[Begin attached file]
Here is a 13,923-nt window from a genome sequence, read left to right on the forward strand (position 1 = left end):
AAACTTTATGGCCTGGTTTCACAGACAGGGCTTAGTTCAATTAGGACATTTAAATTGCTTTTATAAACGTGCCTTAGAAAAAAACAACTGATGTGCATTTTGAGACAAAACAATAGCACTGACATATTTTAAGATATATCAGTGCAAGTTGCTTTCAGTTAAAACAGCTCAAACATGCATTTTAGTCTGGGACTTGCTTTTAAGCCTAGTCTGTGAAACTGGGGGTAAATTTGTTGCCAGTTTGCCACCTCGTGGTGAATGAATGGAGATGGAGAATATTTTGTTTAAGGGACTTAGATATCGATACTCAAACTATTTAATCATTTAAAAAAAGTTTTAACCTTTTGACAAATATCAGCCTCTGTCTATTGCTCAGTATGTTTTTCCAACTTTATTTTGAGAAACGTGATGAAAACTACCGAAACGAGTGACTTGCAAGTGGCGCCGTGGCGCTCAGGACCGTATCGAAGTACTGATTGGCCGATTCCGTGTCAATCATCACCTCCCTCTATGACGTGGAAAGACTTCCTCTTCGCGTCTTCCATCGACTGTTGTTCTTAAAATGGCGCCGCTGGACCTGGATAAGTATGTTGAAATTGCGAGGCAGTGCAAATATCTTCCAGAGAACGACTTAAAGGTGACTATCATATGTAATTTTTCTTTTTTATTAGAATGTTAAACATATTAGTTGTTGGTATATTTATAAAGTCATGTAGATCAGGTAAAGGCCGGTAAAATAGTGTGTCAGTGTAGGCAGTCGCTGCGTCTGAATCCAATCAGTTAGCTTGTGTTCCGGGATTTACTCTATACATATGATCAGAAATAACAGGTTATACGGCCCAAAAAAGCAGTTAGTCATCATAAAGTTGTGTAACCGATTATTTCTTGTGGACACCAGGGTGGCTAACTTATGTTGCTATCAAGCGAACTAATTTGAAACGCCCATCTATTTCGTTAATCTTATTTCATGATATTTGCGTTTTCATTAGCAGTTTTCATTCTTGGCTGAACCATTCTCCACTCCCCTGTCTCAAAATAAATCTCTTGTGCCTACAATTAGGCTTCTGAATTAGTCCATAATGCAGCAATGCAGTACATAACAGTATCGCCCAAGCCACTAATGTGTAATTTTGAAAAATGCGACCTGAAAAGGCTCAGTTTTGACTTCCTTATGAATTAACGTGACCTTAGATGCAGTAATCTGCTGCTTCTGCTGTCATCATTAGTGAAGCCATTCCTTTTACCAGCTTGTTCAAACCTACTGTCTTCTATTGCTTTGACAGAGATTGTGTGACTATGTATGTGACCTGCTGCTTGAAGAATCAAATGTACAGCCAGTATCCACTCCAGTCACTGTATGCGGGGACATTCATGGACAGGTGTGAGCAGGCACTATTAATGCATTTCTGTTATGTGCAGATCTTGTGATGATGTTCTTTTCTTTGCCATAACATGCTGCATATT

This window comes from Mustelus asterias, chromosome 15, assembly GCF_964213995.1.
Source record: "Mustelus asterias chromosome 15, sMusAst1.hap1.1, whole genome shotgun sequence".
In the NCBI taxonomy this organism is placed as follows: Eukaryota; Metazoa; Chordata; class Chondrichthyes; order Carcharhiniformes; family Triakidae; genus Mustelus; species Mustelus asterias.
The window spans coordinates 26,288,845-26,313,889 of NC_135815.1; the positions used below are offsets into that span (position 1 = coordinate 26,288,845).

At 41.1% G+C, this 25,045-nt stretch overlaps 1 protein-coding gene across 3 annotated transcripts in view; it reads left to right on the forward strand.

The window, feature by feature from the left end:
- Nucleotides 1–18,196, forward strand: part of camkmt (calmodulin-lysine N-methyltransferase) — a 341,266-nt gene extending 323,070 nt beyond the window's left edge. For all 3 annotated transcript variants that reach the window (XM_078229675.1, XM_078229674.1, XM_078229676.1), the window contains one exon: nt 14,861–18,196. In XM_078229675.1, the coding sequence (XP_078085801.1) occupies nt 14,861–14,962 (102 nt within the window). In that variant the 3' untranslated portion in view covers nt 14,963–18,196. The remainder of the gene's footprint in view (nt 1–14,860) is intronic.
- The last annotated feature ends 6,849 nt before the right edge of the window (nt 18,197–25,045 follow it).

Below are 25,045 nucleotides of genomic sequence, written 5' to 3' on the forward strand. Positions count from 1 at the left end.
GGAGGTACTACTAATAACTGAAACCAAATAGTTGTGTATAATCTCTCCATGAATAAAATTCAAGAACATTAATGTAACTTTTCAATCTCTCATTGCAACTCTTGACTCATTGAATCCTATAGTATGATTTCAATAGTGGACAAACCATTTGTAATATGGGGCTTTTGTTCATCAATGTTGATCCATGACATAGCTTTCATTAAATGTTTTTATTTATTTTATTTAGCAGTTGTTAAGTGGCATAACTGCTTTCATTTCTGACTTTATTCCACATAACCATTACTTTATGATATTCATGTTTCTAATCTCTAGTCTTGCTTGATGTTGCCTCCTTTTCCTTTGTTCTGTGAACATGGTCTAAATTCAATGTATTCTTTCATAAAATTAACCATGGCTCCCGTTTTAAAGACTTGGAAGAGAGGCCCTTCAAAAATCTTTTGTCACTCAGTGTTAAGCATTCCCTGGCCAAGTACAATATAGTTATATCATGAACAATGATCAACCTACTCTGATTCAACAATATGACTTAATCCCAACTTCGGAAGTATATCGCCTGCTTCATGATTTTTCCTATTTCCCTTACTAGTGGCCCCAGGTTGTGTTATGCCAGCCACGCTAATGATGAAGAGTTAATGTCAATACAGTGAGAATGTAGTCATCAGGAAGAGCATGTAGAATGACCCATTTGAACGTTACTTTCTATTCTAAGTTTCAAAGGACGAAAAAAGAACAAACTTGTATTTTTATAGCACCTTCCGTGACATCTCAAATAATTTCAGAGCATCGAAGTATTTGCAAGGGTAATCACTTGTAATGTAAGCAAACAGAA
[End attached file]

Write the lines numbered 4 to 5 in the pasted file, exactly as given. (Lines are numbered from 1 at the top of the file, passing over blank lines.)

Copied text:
Source record: "Mustelus asterias chromosome 15, sMusAst1.hap1.1, whole genome shotgun sequence".
In the NCBI taxonomy this organism is placed as follows: Eukaryota; Metazoa; Chordata; class Chondrichthyes; order Carcharhiniformes; family Triakidae; genus Mustelus; species Mustelus asterias.